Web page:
Limited energy access at the household level of many homes and its associated impact on health, livelihoods, and economics falls squarely on the shoulders of women, who primarily bear responsibility for cooking, lighting, and heating in their households. It is for this reason that women need to be more involved in decision making across the household clean energy value chain, promoting the adoption of cleaner technologies, fuels, and cooking practices.
What better woman to Zoom In on this month than the brilliant Dr. Linda Davis who is the Strategic Partnerships Director at wPOWER, an organization that promotes the central role women must play in clean energy entrepreneurship and in addressing climate change? Appreciating this at at an early age, Dr. Davis tells us more about herself as a business woman.
I attended Loreto High School Limuru. Through this school, I got to learn about myself and really cement my values.
After high school, I joined the Jomo Kenyatta University of Agriculture and Technology which was such an exclusive opportunity, especially for women simply because at the time it was purely a science, engineering and architectural school. In the four years that I was there we were literally 3 women in my class and I was elected class representative by my peers. I maintained that position for 4 years. One thing you need to know about me is I work hard, it would be difficult to outwork me. This is something I learned at high school and university.
After university, I decided to become a mountaineer. This was after turning down a job offered to me by Brookside Dairies after my internship period where I worked as an intern microbiologist. Truth is, I spent most of my days helping wherever I could and often included carrying milk jugs and cleaning since there were often quite times with little activity in the lab. It was this effort that saw the company offer me a job. This experience taught me that I was not above doing menial jobs!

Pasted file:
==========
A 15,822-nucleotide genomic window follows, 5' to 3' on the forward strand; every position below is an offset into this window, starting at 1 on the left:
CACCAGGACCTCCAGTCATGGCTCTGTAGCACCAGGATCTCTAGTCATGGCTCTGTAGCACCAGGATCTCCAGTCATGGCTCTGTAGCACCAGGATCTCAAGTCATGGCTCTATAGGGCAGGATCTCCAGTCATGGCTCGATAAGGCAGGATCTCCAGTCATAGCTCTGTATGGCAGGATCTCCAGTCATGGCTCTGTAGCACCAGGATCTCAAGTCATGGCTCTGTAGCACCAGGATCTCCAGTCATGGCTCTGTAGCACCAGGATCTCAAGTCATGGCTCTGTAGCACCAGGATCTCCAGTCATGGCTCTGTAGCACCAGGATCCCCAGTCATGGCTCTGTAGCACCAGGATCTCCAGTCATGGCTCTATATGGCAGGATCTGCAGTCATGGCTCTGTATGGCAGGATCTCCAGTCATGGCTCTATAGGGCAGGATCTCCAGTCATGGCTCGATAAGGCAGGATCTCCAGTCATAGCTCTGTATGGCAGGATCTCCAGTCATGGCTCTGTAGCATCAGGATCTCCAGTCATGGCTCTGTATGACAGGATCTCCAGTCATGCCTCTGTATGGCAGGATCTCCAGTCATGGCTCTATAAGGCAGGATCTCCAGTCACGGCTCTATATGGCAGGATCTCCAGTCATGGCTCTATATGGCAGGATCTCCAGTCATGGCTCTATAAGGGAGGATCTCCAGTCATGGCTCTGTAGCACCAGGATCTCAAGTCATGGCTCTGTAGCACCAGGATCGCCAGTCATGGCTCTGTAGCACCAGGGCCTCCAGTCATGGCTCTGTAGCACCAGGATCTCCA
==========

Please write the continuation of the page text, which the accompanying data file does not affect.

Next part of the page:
I enrolled in a mountaineering school, The National Outdoor Leadership School (NOLS) in the town of Naro Moru where I had to learn the language of the people around me. I can tell you for a fact that there’s something about carrying a 35kg backpack on your backpack for 38 days at a time that contains all that one needs for survival. It really builds your character.
Three years later, I applied for a masters degree in Sydney, Australia. After this, due to good grades, the Australian government offered me a full scholarship to pursue a Ph.D degree in Biotechnology and Microbiology. I was doing my Ph.D research and teaching at the same time at UNSW. From there, I got my first job at Pricewaterhouse Coopers as a senior consultant. Here, I got to learn a lot about business. After 2 years I decided to apply for jobs in the U.S.A.. Surprisingly, one company noticed my application and offered me a job as a Director of Emerging Technologies. I worked in the USA for close to 10 years and in 2015, I got a call back to Kenya and here I am at this wonderful organisation-wPOWER . I love every minute of it!